Basically, my "mix and master method" is:

Bring SBD to 0db
Bring AUD mics up to where I like the sound
Mix them down into one file where the resulting file is -2db (mainly to give headroom)

Or if straight AUD:

Bring AUD to 0db
Mix it down into one file where the resulting file is -2db (mainly to give headroom)

Just a reminder that the most appropriate "mix and master method" depends on the qualities of both your AUD source and SBD source.  With a really good AUD, you'll probably do best with a lot more AUD than SBD in your matrix.  Usually some SBD will be beneficial for even a fantastic AUD, but with a really good AUD often very little SBD is necessary- just enough to bring up whatever elements may be a bit low in the AUD, and to crisp-up vocal clarity and transients and bring those elements forward a bit to make then more immediate and engaging rather than soft and distant sounding.  That's favoring the stew to taste by adding enough SBD spice to the base stock AUD.

If the SBD is better than the AUD then doing it other way around lie you mention may be more more appropriate- adding just enough AUD to bring the dry but better sounding SBD to life, with the AUD's room and audience contribution rounding things out.  In that case you're adding enough AUD spice to the SBD base stock to taste.

So, no hard rule concerning which component should be higher in level or normalized first, play that part by ear.  Just check to make sure that the final output bus level is where you want it before writing the output files.
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Better recording made easy - >>Improved PAS table<< | Made excellent- >>click here to download the Oddball Microphone Technique illustrated PDF booklet<<

Offline StarkRavingCalm

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Re: Measure max\average amplitude?
« Reply #26 on: July 17, 2015, 04:49:56 PM »
Understood.


So I guess it's me not understanding the math of how we end up at a certain db level, especially when I am running 4 or 6 channels and a MF as well.

Offline Gutbucket

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Re: Measure max\average amplitude?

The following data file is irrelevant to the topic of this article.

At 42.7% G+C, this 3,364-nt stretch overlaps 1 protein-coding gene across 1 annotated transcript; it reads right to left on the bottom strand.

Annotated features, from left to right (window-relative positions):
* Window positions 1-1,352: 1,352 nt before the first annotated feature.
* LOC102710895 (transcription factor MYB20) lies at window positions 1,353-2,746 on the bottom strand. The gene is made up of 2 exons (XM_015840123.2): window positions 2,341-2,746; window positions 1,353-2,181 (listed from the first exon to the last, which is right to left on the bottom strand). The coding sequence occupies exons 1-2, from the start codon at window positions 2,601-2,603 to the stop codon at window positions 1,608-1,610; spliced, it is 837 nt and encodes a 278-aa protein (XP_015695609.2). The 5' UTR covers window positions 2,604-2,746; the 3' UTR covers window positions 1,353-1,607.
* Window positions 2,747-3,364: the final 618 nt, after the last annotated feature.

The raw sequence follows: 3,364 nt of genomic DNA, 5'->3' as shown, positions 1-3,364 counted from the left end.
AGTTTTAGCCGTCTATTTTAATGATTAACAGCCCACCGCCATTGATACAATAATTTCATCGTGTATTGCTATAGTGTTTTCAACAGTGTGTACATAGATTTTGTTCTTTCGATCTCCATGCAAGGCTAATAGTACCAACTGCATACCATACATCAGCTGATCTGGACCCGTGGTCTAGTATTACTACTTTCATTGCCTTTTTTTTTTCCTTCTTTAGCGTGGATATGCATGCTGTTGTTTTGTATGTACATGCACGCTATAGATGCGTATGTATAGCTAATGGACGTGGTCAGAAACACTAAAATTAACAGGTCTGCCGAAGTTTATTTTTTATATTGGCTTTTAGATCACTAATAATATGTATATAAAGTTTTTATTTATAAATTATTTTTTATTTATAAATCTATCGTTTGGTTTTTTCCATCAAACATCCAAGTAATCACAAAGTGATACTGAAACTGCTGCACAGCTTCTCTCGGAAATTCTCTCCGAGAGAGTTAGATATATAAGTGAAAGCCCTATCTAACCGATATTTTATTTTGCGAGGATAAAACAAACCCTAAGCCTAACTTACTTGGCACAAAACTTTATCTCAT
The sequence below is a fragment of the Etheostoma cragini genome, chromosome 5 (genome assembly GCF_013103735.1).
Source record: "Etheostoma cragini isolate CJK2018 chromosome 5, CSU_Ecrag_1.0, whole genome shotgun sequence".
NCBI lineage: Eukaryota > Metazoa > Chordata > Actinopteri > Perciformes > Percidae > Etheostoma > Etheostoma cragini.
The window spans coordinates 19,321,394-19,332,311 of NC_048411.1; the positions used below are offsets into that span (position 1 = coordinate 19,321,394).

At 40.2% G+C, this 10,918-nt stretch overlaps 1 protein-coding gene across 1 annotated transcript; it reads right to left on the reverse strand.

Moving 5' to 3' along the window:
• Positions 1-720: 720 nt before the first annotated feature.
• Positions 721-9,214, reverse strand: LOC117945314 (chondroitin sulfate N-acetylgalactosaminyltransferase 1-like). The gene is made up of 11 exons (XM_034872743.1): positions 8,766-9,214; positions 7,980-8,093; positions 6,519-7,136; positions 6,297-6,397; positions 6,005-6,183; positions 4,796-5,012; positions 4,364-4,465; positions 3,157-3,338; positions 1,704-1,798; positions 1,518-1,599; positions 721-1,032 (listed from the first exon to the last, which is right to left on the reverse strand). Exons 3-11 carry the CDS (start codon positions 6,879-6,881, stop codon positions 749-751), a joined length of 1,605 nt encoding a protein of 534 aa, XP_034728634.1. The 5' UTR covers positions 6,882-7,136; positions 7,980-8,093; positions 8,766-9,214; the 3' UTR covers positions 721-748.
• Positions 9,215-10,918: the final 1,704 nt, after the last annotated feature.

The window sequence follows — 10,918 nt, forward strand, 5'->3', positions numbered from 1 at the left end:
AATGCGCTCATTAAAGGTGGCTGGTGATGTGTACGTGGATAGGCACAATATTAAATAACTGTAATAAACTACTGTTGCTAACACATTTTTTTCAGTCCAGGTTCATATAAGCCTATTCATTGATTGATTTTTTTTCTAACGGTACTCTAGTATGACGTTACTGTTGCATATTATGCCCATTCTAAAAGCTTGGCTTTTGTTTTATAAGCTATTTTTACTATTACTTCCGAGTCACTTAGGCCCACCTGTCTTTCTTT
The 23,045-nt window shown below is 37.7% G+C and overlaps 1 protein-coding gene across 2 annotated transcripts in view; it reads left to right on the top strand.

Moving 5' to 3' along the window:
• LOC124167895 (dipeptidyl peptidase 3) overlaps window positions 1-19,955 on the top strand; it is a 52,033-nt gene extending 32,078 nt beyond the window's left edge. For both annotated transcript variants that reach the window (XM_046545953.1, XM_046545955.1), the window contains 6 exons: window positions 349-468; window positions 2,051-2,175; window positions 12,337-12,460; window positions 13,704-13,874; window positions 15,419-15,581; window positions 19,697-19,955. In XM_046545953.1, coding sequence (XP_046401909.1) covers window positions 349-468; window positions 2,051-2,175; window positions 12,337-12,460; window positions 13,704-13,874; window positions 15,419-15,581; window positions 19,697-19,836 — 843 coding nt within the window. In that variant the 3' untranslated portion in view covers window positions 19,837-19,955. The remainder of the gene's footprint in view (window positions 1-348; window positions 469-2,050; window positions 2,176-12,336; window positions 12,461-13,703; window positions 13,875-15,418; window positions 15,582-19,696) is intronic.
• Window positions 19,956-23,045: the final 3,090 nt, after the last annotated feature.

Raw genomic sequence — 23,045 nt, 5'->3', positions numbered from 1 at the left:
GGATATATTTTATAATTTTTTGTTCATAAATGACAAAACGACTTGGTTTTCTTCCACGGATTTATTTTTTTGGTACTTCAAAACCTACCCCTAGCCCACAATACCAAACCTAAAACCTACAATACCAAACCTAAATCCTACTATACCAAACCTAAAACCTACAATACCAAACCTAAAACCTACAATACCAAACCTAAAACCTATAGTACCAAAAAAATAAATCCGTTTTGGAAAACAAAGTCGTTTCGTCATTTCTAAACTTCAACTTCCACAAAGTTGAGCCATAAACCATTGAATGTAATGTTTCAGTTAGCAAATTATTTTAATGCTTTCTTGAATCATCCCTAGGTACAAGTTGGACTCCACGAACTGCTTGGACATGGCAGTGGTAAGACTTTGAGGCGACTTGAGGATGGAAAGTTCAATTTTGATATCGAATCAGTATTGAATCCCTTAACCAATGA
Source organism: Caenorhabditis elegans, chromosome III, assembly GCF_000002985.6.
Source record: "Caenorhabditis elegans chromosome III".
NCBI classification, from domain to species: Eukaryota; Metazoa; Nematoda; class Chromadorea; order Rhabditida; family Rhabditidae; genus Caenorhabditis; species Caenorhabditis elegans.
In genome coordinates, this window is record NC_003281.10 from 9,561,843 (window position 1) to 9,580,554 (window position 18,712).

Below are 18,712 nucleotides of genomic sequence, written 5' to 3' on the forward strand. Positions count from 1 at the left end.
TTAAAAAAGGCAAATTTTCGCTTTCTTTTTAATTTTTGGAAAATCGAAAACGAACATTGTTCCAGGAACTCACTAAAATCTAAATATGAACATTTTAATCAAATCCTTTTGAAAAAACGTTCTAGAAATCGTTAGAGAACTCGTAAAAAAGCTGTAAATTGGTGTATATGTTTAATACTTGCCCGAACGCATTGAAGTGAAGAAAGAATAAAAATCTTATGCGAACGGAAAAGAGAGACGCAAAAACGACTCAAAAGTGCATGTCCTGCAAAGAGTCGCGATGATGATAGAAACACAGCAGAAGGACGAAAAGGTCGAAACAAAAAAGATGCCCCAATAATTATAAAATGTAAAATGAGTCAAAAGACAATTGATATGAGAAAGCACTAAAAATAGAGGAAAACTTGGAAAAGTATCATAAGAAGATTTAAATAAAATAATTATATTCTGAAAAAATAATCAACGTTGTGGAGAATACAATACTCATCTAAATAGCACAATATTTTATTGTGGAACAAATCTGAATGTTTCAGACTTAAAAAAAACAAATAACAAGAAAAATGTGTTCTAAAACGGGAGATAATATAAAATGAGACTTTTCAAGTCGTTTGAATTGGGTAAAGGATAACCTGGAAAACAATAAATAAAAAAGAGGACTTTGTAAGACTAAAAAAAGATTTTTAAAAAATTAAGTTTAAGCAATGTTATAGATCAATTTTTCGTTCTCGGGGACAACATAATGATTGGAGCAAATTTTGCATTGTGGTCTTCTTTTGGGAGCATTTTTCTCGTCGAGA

« Reply #27 on: July 17, 2015, 05:34:59 PM »
You should to check the level out of the master in an absolute sense, relative to 0dbfs (indicated via the master buss meters, and/or 'over' indicators). 

The levels up to that point within the mixing software are all relative to each other.  That includes the gain applied by of the master fader.  The output gain indicated by the fader position (or any numeric indication of the fader gain) is relative to the input level of signal to that fader, not relative to 0dBfs which is absolute.
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Better recording made easy - >>Improved PAS table<< | Made excellent- >>click here to download the Oddball Microphone Technique illustrated PDF booklet<<

Offline morst

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Re: Measure max\average amplitude?
« Reply #28 on: July 27, 2015, 06:00:50 PM »
So I guess it's me not understanding the math of how we end up at a certain db level, especially when I am running 4 or 6 channels and a MF as well.
I hope the following addresses the question: Please if someone could confirm my math- my impression is that summing two identical signals together will increase their peaks by +3 dB. Adding four together would increase peaks by +6dB.

So if you have a two-source mix that peaks at -3dB on each source, they should add up to approximately no more than -0dB when the peaks line up, and lower in all other spots. If you had two source recordings that peaked at -0dB, you could set each of them to -3dB and theoretically avoid any "overlevel" samples. Likewise (I think) you can take 4 channels at -0dB, and set each of their faders to -6dB and your output should wind up under -0dB.

Now, if you add a fudge factor of a .1dB, and drop two sources, say, -3.1dB, then I think they should peak out at -0.1dB for the sum.

Other things to note are that if the peaks don't line up perfectly (since we have two very different sources, SBD & AUD, right?) then you might be able to run all sources at -0dB (full scale) and they won't peak higher than -0.0dB anyhow!? I've seen it happen!